Friday, October 23, 2009

Revolutions: Social vs. Political

In the latter portion of Wednesday’s class, we discussed the social importance of revolts in an historical context, a notion relevant to Hobswan’s discussion. The question presented dealt with the social implications and importance, as opposed to the political importance, and I believe that the direct relationship between the two is a distinct factor when speaking about the reasons, and subsequent results of, revolts in history.

While political motives are more obvious when speaking about the influence of revolts in history, the social necessity that they imply are arguably more powerful because it more directly deals with the persons involved. Essentially, the social motives, whether macro or micro, fuel both violent and non-violent revolts. For example, the rise of science and the fall of religion are particular to Hobswan’s interpretation and nicely illustrate the point that political results of these “revolts” were desired, it was only through conscious social thought, and the results of these revolts relied upon how people responded to these conquests – through the social implications rose the political change that was sought.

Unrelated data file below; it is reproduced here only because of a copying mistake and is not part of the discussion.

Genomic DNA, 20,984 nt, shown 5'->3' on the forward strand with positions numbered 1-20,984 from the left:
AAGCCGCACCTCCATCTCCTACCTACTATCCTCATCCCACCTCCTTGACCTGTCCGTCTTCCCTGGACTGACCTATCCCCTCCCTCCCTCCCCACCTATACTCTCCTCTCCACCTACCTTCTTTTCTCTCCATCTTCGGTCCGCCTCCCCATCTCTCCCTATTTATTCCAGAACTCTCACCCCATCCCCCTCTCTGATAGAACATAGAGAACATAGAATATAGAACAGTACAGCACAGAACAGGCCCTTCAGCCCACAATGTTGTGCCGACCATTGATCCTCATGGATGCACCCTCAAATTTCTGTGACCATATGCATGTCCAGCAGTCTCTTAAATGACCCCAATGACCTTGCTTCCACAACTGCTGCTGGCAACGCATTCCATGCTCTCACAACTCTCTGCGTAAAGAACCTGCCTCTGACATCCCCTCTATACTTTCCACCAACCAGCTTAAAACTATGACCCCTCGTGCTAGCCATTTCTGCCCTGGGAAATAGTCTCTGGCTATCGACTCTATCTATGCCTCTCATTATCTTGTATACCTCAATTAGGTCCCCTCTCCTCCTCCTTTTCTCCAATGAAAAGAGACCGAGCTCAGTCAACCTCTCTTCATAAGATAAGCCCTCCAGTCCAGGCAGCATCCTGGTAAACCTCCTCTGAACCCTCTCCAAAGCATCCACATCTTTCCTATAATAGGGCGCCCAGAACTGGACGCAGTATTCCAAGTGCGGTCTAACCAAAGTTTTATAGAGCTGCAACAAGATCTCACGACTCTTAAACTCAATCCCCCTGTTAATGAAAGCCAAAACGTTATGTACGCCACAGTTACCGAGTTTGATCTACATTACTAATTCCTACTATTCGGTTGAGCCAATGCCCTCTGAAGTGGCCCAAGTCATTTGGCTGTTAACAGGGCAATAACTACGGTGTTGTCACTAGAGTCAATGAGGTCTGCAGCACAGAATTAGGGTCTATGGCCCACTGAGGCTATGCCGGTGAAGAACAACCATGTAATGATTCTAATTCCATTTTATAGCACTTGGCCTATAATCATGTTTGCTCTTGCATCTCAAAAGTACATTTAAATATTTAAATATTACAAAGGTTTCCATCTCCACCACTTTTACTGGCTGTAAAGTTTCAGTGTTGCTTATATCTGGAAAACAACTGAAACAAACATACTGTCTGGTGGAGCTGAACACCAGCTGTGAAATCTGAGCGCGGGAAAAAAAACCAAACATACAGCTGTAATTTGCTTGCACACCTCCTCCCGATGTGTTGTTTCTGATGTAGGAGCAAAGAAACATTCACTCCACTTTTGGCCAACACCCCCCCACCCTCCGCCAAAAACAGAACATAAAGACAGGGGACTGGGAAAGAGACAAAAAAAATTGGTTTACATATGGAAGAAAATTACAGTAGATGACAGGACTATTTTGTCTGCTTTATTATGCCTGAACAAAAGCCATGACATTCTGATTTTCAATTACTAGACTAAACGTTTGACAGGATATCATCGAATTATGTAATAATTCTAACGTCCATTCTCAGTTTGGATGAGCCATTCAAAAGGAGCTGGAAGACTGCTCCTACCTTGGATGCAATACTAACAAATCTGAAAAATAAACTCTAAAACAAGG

I wonder if these revolutionaries made these types of distinctions, differentiating between social and political, or whether this argument is purely an analytical interpretation of how late 18th century revolutions began and then culminated.

1 comment:

  1. Some revolutionaries were indeed quite into theoretizing. Consider Lenin, for example, one of many revolutionaries who have authored numerous works of pseudo-academic character.

    You may want to write a little more in your blog posts. Rember that your blogs should be about, on average, a page long, not a paragraph long.